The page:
Liberty depends on a free press
So far as I've been able to determine, Thomas Jefferson has not yet made it into the Virginia Commonwealth University Communications Hall of Fame. That may be, in part, because he committed the error of founding the University of Virginia instead of the real University of the Commonwealth of Virginia, VCU.
Or could it be that Jefferson did not make the Hall of Fame short list because he wrote some dumb stuff? ... Unlike, of course, true Hall of Fame members.
Here's an example of something really dumb from the pen of Thomas Jefferson in a letter to John Norvell in 1807: "Nothing can now be believed which is seen in a newspaper. Truth itself becomes suspicious by being put into that polluted vehicle."
T.J. wrote this? Really?
Of course, perhaps we should be more understanding and tolerant of Jefferson's aforementioned quote, given that he was well into his second term as president by then, and doubtless was having a bad press day.
I, like many another journalist, prefer to overlook Jeffersonian quotes like that. My rationalization goes like this: If Jefferson had the temerity to edit the Bible to his liking, we in the newspaper business can certainly pick the quotations that suit us.
I certainly did, back when I was a boy publisher in South Carolina in the mid-70s. Straddling the Gutenberg era and the dawn of digitization, The Georgetown Times still had handset type cases for its job shop. I asked our journeyman printer there to handset and print a Jefferson quote. I framed it and have kept it for four decades. Most of you know it by heart:
"Our liberty depends on the freedom of the press, and that cannot be limited without being lost."
During my time in the business, I've been fortunate to have been associated with people for whom this quote wasn't just a slogan. They lived it.
I'll tell you about one: The late Doyle Harvill was my boss in Montgomery and Tampa for more than a decade. He was an American original: a Florida cracker, Marine, Korean War veteran, University of Texas J-school graduate, two-fisted newspaper editor, get-it-done publisher, raconteur and self-styled expert in every subject you could name and some you'd never heard of.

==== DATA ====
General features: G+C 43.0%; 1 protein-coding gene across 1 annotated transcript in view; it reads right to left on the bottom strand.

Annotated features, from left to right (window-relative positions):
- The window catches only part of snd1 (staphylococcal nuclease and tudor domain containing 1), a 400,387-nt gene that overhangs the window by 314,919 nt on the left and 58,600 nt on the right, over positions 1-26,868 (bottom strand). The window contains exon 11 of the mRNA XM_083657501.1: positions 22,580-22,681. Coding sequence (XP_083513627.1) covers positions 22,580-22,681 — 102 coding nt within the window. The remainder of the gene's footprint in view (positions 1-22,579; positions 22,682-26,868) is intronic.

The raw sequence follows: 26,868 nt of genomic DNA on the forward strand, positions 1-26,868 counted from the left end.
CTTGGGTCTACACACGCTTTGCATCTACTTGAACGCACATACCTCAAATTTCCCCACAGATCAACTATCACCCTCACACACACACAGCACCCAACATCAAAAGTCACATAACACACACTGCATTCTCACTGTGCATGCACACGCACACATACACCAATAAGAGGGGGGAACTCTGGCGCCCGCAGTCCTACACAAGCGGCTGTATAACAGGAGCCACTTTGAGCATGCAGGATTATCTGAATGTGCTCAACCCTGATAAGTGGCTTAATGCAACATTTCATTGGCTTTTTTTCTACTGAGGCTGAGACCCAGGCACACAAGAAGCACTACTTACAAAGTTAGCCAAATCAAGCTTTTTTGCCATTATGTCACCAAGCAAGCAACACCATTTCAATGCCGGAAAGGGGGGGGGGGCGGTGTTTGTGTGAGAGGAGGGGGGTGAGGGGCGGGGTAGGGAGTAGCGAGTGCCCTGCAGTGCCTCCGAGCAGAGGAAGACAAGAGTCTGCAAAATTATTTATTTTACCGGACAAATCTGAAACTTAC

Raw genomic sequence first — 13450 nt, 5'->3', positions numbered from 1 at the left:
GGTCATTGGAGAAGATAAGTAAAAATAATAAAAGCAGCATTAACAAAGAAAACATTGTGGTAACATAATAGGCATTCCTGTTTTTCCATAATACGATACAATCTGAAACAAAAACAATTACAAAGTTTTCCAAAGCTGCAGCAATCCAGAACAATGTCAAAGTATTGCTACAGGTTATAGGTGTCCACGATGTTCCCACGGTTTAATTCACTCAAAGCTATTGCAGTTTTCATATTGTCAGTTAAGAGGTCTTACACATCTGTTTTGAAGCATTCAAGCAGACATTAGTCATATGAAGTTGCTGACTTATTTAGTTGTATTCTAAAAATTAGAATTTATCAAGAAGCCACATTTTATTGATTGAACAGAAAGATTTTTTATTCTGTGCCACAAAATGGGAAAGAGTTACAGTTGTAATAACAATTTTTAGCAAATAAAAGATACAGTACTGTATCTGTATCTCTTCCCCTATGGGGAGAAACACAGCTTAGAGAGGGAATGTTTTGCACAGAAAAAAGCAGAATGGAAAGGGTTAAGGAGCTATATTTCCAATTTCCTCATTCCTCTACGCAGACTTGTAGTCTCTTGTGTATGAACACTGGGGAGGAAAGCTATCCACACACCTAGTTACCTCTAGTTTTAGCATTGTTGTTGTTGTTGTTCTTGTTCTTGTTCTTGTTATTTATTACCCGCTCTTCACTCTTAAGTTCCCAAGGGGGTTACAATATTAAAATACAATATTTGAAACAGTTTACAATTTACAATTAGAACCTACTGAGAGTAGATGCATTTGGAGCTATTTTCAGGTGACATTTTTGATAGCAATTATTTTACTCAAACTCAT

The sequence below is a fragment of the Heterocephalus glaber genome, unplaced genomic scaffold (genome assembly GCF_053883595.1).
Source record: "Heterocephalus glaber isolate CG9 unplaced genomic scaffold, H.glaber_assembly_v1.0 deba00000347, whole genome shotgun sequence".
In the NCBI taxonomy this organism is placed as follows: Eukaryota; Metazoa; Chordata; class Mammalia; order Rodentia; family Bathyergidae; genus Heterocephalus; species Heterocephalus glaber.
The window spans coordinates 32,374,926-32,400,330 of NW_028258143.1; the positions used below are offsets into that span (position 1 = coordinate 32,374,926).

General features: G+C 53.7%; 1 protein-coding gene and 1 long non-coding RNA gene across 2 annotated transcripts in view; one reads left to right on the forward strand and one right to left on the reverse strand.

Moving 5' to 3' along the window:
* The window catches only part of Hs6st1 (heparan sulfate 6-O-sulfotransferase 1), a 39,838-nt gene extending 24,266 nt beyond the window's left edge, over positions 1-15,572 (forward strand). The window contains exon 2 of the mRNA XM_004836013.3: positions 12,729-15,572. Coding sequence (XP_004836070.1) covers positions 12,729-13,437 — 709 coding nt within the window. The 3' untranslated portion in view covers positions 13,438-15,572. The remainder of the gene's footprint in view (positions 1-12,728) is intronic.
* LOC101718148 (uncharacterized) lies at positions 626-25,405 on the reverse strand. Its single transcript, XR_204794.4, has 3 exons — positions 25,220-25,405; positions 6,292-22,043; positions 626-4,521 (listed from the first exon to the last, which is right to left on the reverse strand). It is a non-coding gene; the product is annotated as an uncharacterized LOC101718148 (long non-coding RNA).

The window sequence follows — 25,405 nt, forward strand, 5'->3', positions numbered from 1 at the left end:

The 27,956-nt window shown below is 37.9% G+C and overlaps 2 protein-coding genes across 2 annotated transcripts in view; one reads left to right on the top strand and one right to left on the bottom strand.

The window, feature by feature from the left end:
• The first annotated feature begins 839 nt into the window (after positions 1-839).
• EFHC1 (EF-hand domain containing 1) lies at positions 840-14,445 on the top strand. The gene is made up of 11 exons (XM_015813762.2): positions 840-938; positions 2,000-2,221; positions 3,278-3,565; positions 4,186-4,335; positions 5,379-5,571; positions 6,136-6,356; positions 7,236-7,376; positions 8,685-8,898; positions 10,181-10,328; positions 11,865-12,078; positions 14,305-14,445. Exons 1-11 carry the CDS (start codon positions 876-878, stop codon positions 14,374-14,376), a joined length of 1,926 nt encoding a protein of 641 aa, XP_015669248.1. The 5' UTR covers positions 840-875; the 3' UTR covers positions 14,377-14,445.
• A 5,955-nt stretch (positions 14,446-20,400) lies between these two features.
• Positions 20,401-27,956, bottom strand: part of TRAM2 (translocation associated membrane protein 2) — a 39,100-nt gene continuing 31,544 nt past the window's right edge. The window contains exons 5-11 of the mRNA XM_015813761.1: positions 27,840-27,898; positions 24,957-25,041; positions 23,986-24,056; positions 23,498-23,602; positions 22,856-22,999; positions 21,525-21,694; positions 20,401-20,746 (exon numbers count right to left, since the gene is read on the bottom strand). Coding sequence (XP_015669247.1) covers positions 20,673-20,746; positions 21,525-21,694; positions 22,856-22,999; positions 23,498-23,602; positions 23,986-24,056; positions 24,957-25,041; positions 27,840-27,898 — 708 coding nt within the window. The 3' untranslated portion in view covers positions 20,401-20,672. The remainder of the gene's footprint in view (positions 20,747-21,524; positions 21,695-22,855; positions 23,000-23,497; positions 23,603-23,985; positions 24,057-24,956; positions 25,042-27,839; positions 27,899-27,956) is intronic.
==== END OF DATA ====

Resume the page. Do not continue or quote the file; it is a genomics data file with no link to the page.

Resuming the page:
But chiefly, above all else, he was a fierce believer in the First Amendment. He'd tell me, in his way, which was by getting right up in your face and saying: "You know, McConnell, we're right up there with God in the First Amendment." That was his way of saying that the freedom of the press was precious, something to be revered, treasured, defended – and passed on to the next generation.
Our time as leaders in our chosen fields will be brief. But the one commonality we all share is the legacy of that First Amendment.
How well all of us teach the next generation by word and example may well determine whether our First Amendment freedoms will be sustained – and our liberty as a free people preserved.
Lawrence McConnell, publisher of The Daily Progress in Charlottesville since 1995, was recently named to the Virginia Communications Hall of Fame. He also serves as regional publisher of the Charlottesville Newspaper Group under BH Media, which owns the Richmond Times-Dispatch. This column is based on the speech he gave at the Hall of Fame induction dinner earlier this month. Contact him at LMcConnell@dailyprogress.com.
Topics on Monday included developing new print circulation, digital development, best approaches to competition, personnel (finding, recruiting, training and managing) and managing your staff (dealing with strife, reviews, reprimands and terminations). On Tuesday, the agenda will focus on content, niches and how the world sees us (and what to do about it).
Future eBulletins will examine some of the ideas that came out of this meeting, beginning with a look at how one company evaluates editorial excellence produced by its newsrooms.
Special thanks to Dolph Tillotson, president of Southern Newspapers, Inc., for moderating the Forum.